I love this SO much, though.
Frankly, a wooden nickel is more than he’ll be worth in NYC soon.
Har! Mark Burnett (producer of The Apprentice) has a lot to answer for. Those of us paying attention for the past THIRTY FIVE YEARS have known that #45 was a lousy businessman, having blown so much of his father’s money that every bank in the world refused to loan him money except for a certain Russian-backed bank (gee, wonder why?), which ended his career as a “real estate mogul.”
His career for much of the past few decades has been to market himself as successful, famous, attractive and rich (hence his relentless lying about himself), license his name for other people’s buildings, and hope his name suckers people into buying in. And he’s so confident in this business approach that his contracts are always written so he gets paid up front – just as his lawyers are doing with him now!
Then he discovered the ultimate grift: politics. You don’t even have to pretend to do anything; you can just vent whatever horrible nonsense you think people want to hear, and people will send you money! Yes, even though the whole myth is that he is a billionaire who doesn’t need money…
His attitude is that you are suckers. Biden’s support is genuine – the Democratic Party has taken labor for granted too long while sucking up to Big Business (thanks, Clintons).
The right doesn’t realize that the idea of limiting immigration is a relatively recent one. Most people just showed up until around the 1920s, as I recall. I had a grandfather who went AWOL from “one of the tsar’s submarines” in WWI and came over here (sadly, I don’t know anything else of that story), and there wasn’t any question about it.
Perhaps. But we don’t publicly proclaim that in The New York Times. Some of us are aware of how that sounds. (Obviously #45 is an exception, since he thinks he has never, ever made a mistake.)
And I do agree that grassroots organization is key; the GOP is where it is now precisely because they had a cadre of billionaires funding such an organization to take over state legislatures and place judges – they played the long game. Democrats did not, in part because they were not “managed” in the same way by the mega-rich.
There are some organizations moving that way now; for example, a couple of Harvard classmates of mine started Crimson Goes Blue (https://www,crimsongoesblue,org), which has been organizing independently of the Democratic Party, which has had a tendency to throw money at elections they KNOW they will lose (e.g., against Mitch McConnell), while CGB is targeting elections they can tip and win. It was started by blue members of the class of ’84, but is now open to anyone. They do things like providing calculators to donate money more efficiently to candidates you like, as well as providing a place for people who want to volunteer.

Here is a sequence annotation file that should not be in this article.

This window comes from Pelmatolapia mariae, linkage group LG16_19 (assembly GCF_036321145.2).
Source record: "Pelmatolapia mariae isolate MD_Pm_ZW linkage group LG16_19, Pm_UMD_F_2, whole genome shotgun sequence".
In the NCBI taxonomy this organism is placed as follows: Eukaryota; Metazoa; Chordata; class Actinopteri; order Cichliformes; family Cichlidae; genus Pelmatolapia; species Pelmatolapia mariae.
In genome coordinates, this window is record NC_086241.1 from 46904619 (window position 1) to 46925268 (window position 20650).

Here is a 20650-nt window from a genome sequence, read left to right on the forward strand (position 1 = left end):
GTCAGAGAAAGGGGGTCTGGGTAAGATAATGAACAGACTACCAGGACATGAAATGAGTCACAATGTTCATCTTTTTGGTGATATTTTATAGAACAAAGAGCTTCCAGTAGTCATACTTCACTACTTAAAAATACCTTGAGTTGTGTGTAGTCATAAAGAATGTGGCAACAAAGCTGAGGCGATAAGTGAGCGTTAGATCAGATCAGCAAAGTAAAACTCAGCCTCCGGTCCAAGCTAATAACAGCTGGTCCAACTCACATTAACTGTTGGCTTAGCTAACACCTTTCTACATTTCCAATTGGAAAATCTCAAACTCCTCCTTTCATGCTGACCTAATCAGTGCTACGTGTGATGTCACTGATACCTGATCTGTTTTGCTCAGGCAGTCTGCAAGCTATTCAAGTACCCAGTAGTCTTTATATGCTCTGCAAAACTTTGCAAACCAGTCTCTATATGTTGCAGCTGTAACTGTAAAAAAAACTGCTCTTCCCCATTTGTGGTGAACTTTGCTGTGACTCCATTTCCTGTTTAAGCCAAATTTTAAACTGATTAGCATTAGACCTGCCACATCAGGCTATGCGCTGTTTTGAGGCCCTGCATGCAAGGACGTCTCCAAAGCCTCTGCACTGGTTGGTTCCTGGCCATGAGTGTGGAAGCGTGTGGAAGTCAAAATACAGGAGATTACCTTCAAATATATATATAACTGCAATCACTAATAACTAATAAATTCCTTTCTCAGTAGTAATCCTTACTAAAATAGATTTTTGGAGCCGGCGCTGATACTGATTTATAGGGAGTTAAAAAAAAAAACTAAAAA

Ted, I agree that the “two-party system” does not serve the needs of the people, but I disagree with your approach. FIRST you need to break the back of the system, so votes for minor parties get counted. As long as the big two control the system, third parties are only ever going to be spoilers at best, irrelevant at worst.
Right now, whether it is in the Constitution or not, the two big parties have lots in place to ensure that they stay in place: winner-take-all elections, zero-sum systems, gerrymandered districts, the Electoral College, etc.
There have been multiple approaches proposed to break the back of the binary system: ranked-choice voting, which would allow third parties to break in more easily; multi-representative districts, so instead of tiny districts tailored to gerrymandering and biased towards extremists, you could have three representatives elected by ranked-choice (which would eliminate some of the extremists in favor of people who are more representative) for a larger, and more diverse region; independent redistricting commissions to re-draw the lines; increasing the number of representatives in the House to more properly represent the population, which would permit more voices and more diverse ones at that; etc.
It can be done. It’s worth noting that the Republicans are doing their best to reduce voting, because they know their voters are NOT representative; for now, at least, the Democrats are on the losing end, and several have proposed laws to change it, because they think they will benefit – and they will, by comparison, but if they do this right, it will greatly diversify our representatives.
Good article on this, and one proposal, here (switch commas to periods): https://www,washingtonpost,com/business/2021/03/01/break-up-two-party-system/
The Fair Representation Act is described by its sponsor here: https://beyer,house,gov/news/>
With all due respect to Mencken, there is no comparison in this case. The Democrats, whatever their faults (and God knows they have them) are still trying to get things done. The Republicans are covering up crimes, selling their positions, and screaming for attention – sometimes in order to cover up crimes!